The cellular proteome is constantly exposed to a wide variety of toxic stresses. These include external stresses, such as elevated temperatures, radiation damage and pharmacological agents as well as physiological stresses encountered during cellular proliferation, differentiation, inflammation and aging. In all organisms, inductionof the stress response is essential for the maintenance of protein homeostasis and modulation of the stress response plays a critical role in life-span regulation and aging-related diseases such as Alzheimer's, Parkinson's and Huntington's disease. The 2013 Gordon Conference on "Stress Proteins in Growth, Development &Disease" is shaping up to be one of the most exciting and important meetings in this research area. It will highlight the many cutting edge advances in the field, emphasizing a broad range of topics, including exciting developments related to stress sensing, signaling, and gene expression, diseases of protein folding and conformation, roles of stress genes in metabolism, growth and development, stress gene modulation of infection and pathophysiological states, the cell biology of stress, and the roles of stress in aging. This conference, which is the seventh in this series, will be held July 7th-12th at the Mount Snow Resort in West Dover, Vermont. The chair of this meeting is Dr. Judith Frydman (Stanford University, Stanford, CA) and the co-chair is Dr. Ursula Jakob (University of Michigan, Ann Arbor, MI). Thus far, 34 internationally recognized speakers have committed to attending and speaking at the 2013 meeting, including 9 women and one African- American. Moreover, significant effort will be undertaken to increase the diversity of meeting attendees, to bring more scientists into the stress protein field, and to catalyze the formation of new collaborations. To this end, the schedule has been prepared so that 10 speaking slots will be chosen from abstracts submitted for poster presentations, and preference will be given to younger scientists and to those from under-represented groups. The meeting schedule will also be prepared to ensure that new and emerging themes in stress biology and different model systems are equally represented. In addition, meeting attendance will be "capped" at 200 to facilitate effective interactions and discussions. The formal scientific program together with more informal discussions will enhance the dissemination of new information and the formation of new collaborations, which are invaluable for deeper understanding of the versatile roles of stress proteins in human health, aging and disease.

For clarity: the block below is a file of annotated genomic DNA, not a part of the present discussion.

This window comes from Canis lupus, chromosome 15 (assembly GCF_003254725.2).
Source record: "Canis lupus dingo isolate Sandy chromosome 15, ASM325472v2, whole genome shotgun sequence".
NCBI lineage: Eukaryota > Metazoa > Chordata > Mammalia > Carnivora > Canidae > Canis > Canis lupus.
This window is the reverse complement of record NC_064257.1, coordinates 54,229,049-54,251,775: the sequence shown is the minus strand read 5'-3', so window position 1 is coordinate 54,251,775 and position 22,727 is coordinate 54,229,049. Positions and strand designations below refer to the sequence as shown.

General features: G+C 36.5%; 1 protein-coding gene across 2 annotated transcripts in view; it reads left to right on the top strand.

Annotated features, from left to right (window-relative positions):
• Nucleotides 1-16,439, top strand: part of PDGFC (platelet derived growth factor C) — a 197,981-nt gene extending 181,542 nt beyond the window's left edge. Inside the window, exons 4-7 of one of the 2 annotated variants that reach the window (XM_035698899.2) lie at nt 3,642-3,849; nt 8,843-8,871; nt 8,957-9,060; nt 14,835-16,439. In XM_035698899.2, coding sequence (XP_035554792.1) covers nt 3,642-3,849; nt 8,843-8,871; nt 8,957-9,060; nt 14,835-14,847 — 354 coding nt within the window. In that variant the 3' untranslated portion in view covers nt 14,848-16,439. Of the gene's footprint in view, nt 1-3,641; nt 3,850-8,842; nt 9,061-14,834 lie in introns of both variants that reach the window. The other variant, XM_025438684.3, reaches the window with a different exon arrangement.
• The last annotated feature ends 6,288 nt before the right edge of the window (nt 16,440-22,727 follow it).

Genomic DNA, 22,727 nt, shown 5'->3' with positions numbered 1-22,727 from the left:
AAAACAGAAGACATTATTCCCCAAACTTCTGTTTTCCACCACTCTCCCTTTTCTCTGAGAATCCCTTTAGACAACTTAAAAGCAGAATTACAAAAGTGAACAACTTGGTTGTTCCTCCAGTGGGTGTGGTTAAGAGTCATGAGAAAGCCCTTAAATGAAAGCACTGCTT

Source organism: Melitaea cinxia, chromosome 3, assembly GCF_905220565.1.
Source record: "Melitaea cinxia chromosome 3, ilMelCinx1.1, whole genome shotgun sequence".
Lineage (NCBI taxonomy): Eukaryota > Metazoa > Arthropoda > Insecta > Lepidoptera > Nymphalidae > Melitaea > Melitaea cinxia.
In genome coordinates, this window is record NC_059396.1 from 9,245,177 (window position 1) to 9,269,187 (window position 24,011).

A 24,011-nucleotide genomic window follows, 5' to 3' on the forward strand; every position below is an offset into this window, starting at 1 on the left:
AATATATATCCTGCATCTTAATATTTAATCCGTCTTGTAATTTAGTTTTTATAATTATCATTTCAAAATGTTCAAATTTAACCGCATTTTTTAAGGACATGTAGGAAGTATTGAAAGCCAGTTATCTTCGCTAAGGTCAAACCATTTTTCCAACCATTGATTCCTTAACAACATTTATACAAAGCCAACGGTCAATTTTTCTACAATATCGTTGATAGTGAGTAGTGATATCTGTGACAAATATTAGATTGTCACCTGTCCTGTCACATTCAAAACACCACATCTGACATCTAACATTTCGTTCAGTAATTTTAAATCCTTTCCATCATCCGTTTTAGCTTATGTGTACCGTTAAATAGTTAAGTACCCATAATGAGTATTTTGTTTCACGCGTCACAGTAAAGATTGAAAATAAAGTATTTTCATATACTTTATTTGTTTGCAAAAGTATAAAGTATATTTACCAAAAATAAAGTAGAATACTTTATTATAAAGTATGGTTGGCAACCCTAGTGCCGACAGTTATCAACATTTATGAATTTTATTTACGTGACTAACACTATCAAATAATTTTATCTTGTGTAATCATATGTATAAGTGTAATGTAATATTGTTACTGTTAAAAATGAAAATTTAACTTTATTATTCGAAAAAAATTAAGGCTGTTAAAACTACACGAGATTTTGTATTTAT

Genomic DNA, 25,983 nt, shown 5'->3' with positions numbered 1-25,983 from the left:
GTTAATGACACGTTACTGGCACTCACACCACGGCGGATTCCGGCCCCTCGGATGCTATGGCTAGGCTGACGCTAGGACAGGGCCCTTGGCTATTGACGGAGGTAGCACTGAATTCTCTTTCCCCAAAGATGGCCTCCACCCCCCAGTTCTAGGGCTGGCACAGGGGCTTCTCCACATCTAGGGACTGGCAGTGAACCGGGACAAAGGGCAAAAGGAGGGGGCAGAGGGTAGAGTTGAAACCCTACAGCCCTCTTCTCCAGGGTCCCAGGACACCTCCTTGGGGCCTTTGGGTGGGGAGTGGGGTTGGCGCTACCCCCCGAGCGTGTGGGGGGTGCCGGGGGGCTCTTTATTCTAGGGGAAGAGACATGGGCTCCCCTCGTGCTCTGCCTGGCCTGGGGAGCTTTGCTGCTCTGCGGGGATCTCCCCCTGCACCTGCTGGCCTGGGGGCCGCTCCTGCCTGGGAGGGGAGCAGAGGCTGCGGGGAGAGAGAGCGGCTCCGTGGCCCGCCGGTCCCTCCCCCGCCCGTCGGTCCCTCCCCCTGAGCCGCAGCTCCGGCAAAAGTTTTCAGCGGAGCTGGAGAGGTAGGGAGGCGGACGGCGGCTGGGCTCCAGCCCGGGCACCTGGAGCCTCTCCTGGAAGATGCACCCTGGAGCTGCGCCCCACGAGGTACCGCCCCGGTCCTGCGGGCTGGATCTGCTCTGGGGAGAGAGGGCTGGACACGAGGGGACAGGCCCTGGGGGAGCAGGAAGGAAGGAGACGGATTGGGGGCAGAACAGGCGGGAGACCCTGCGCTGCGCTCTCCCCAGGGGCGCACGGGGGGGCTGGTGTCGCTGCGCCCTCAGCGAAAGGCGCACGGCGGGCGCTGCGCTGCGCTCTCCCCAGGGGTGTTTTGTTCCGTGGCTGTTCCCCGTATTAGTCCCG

Major defects in maintaining proteostasis have shown to lead to neurodegenerative diseases, such as Alzheimer's, Huntington's, and Parkinson's disease and are thought to be one of the underlying causes of aging. To maintain proteostasis and offset potentially dangerous consequences of stress conditions that might affect the proteome, cells produce a group of highly conserved stress proteins. By disseminating cutting-edge research developments, it helps broaden our understanding of the roles of stress proteins in human health, aging, and disease, and will provide us with the realistic possibility to combine our effors and device pharmacological interventions to treat these debilitating diseases.